“Balls!” said the Queen. “If I had them, I’d be King.”
Reading my daily dose of pop fodder in the Guardian, one of several publications I read daily, I, of course, was drawn to the titles that aim to lure cheesy-lover readers like me: When it comes to sexual desirability, balls are often treated as an afterthought. Mike Barry has my admiration for a good writer’s trick–making something from nothing.
Yes, it is interesting that testicles are often overlooked in the sexual realm. Most regard them as unlovely, on the modest side, to gross, on the other end of the spectrum of ball aesthetics. But really, what’s the point? They still get all the privileges and priorities that the patriarchy has offered their owners for all of recent history, which I consider since prehistoric times: power.
As Barry points out, balls are associated with guts and strength, ironically enough given their sensitivity and vulnerability; in fact, they are notoriously the target of anyone’s defense in warding off a male attacker or downing an opponent in a fight. Betty White (at least according to Facebook “facts”) publicly defended the vagina’s replacement for the myth of tough balls since the vag “takes a licking and keeps on ticking,” (pun intended) to steal a phrase from an old Timex commercial. With all the pounding of penises (real or replaced) and punishment of birthing its built for, female genitalia more appropriately earns the accolade, “She’s got vagina!”, to praise an individual’s chutzpah.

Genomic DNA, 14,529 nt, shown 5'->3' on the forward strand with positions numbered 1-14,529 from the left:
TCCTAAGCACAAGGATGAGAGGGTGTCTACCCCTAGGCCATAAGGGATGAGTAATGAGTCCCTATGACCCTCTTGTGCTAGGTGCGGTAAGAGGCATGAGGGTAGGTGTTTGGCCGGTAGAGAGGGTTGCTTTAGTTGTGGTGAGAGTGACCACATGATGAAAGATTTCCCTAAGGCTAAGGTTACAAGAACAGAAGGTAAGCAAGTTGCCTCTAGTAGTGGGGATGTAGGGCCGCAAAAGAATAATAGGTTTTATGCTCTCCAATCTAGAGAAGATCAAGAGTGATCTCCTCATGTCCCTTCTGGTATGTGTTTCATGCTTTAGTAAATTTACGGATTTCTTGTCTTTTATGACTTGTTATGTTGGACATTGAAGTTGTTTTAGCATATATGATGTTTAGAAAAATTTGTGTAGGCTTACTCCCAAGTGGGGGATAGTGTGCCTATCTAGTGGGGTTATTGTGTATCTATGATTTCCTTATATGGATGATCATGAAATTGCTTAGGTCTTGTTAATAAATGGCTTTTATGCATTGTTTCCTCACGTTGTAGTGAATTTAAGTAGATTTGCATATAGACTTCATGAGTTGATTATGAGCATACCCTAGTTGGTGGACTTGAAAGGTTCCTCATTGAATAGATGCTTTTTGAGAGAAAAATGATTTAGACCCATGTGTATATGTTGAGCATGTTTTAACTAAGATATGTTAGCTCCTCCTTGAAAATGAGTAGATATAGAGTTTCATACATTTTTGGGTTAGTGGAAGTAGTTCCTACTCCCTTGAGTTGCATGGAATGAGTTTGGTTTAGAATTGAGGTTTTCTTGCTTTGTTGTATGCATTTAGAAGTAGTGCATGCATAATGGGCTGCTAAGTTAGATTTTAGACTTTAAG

However, one paragraph gave me pause in Barry’s article:
I certainly never thought I could feel sexually empowered by my entire package until I met my now-husband: he was the first person to celebrate all parts of my body rather than avoid or ignore some of them. Being with someone who didn’t view half of my sex organs as extraneous to our sex life forced me to reevaluate my own view of my anatomy. As gay men, our sex life was already considered transgressive; without the pressure to conform to a “normal”, heterosexual view of male sexuality as defined by my ability to penetrate a partner, I could allow my entire self to become a source of sexual self-confidence.
The intrigue lies not in the observation that a loved one can appreciate all of his beloved’s parts, even the socially stigmatized or ignored ones–a banal truth, in my mind–but in exposing the underlying assumption of the socially constructed male: his genitalia is defined and evaluated in terms of its heterosexual penetrative utility, i.e., big penis=big satisfaction (vaginally speaking).
How freeing not to be heterosexual just for loosing that construction, opening up the space to heart-see a man’s body parts in light of how two people enjoy–actually experience–their relationship.
Sigh. Is it ever possible to free ourselves from the prison of preconceived notions grown from lazy, unconscious pattern makers, our predecessors?
Nope, it’s too nice outside on a Saturday of a three-day weekend to get my panties wadded up over long-standing social ills. I’d rather spend the time with my daughter succumbing to ad-men/women pitching holiday sales at us, like Victoria Secrets’ 7 for $27 panty sale (buys me another day ignoring the pile of laundry in my bathroom).
Seriously, I found this piece, Thirteen Problems with Balls in Cosmo, though not current, timeless and informative (yes, Cosmo!), far more balls up entertaining than Barry’s piece, despite the poignant heart-felt human connective moment referred to above.